Equity, like demand, is a multi-faceted issue that is, in the abstract, rather vague. Its meaning and the level or degree to which, for example, benefits and responsibilities are equitably distributed are to a great extent contextual. The fact that many supply-driven projects made large quantities of water available freely, or nearly free, often meant that subsidies benefited the bigger (and more affluent) consumer. In relation to sanitation, the issues are perhaps more complex. For example, many projects working in areas of low demand have provided (in effect) larger subsidies for certain types of latrines to more affluent families. However, to proceed much further in examining the general issue requires some attention to detail. It is essential to go beyond generalities.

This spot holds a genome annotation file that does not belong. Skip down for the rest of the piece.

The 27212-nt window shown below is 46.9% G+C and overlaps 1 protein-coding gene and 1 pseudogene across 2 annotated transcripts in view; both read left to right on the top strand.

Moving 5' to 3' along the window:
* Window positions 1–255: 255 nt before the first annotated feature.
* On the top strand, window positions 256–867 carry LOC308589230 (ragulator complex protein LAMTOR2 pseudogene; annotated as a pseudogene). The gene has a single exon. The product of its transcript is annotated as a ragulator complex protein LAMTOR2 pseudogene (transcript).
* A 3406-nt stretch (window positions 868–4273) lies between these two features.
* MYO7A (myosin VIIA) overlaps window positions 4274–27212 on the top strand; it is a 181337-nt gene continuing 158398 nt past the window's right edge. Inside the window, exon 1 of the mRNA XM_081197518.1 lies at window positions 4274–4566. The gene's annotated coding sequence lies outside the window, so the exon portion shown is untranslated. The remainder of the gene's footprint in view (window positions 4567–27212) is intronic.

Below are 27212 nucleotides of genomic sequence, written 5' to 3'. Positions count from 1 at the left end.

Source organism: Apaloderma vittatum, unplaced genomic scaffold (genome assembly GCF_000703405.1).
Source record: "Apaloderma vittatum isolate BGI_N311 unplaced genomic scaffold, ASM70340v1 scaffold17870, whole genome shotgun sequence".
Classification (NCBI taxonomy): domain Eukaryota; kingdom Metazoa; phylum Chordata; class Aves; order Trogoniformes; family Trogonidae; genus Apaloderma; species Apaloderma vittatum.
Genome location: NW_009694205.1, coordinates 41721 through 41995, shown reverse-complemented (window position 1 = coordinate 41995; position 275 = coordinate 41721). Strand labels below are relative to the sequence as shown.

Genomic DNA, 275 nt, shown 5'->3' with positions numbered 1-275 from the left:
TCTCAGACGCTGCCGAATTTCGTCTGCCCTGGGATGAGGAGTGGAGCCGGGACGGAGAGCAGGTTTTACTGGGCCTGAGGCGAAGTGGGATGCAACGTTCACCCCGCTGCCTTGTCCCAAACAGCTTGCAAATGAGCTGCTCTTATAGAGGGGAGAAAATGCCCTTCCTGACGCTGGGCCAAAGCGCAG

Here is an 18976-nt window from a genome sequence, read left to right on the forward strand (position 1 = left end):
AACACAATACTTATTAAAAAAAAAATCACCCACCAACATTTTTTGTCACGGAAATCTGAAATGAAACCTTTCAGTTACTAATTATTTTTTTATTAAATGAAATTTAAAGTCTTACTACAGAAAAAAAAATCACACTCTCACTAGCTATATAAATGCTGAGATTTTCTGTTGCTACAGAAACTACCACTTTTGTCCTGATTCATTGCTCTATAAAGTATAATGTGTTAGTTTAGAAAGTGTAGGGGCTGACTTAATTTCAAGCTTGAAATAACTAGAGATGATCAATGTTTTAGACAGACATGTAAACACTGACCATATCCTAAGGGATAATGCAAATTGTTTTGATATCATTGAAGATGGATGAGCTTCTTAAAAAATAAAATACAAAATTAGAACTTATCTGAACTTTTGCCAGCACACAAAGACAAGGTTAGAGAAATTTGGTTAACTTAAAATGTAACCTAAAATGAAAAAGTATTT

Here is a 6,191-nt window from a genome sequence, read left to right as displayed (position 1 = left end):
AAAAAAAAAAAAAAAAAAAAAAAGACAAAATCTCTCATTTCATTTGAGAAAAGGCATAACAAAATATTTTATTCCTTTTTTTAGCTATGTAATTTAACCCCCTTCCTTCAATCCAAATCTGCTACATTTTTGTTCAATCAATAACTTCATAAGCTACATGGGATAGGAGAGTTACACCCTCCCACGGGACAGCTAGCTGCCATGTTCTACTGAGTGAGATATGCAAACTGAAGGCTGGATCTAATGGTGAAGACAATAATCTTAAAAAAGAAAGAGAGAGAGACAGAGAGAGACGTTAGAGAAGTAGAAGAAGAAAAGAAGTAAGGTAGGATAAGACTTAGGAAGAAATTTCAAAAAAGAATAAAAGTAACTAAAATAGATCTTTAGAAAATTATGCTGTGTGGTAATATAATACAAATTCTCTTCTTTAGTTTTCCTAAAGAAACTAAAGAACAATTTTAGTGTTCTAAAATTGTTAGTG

The demand-and-equity equation: a checklist
Examples of pertinent issues relevant to equity in water and sanitation are listed in the following paragraphs. In order to relate them to demand-based approaches, they are clustered under the four design and implementation headings listed above.
1. Eligibility criteria:
- Do all communities have equal knowledge about the programme? Can at least one person in all households describe some requirements of the programme?
- Is it understood equally well by different groups (men and women? different ethnic groups? rich and poor?)
- Do methods of application (for example, the type of written formats, the timing and method of payments) favour one group over another, unrelated to their real demand?
Area and village selection
- Is the programme clear about the difference between eligibility criteria based on need and which arebased on demand? What does it do about this?
- Does negative political interference jeopardise fair and transparent area/village selection?